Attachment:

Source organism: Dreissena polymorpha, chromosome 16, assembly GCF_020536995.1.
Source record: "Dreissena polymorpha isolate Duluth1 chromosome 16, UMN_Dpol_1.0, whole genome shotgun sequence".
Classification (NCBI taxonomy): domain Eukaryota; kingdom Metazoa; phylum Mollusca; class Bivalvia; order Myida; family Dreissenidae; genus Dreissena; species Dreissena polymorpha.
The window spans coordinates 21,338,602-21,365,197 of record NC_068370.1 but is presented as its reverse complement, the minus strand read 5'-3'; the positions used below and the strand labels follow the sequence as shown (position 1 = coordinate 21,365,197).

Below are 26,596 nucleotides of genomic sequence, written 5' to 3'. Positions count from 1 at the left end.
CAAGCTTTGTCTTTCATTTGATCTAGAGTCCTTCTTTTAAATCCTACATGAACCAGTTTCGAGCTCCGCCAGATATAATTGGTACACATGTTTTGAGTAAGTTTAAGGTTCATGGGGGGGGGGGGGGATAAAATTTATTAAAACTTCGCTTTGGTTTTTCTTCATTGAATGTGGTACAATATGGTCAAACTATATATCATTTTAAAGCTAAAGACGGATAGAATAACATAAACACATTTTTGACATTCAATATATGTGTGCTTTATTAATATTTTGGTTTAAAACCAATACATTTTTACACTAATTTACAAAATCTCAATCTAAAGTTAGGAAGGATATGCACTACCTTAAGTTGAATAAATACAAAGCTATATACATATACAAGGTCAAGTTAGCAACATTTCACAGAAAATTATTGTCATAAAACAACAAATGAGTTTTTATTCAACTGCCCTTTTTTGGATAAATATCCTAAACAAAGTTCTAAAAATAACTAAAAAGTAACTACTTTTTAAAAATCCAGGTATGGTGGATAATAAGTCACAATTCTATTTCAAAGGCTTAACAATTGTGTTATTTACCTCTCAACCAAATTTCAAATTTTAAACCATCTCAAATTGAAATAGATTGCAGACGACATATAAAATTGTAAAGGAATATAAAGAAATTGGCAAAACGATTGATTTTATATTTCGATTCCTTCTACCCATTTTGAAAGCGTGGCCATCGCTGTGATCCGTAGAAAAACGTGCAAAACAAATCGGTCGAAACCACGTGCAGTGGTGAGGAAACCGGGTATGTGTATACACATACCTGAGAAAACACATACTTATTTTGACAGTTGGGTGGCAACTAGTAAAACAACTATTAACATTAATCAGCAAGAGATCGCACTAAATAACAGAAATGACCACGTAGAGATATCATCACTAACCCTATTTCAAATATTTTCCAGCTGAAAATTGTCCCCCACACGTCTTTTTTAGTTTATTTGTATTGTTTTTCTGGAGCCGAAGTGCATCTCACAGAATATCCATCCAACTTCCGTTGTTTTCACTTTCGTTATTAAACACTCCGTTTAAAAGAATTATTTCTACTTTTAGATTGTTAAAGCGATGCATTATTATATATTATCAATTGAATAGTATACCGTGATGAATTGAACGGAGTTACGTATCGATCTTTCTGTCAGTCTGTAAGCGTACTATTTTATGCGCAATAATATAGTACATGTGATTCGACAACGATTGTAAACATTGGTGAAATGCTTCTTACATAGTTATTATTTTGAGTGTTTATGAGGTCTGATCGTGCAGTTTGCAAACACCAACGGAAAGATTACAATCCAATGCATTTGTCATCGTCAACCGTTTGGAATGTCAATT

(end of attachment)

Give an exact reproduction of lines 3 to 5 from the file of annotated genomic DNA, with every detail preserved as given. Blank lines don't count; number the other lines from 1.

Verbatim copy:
Classification (NCBI taxonomy): domain Eukaryota; kingdom Metazoa; phylum Mollusca; class Bivalvia; order Myida; family Dreissenidae; genus Dreissena; species Dreissena polymorpha.
The window spans coordinates 21,338,602-21,365,197 of record NC_068370.1 but is presented as its reverse complement, the minus strand read 5'-3'; the positions used below and the strand labels follow the sequence as shown (position 1 = coordinate 21,365,197).

Below are 26,596 nucleotides of genomic sequence, written 5' to 3'. Positions count from 1 at the left end.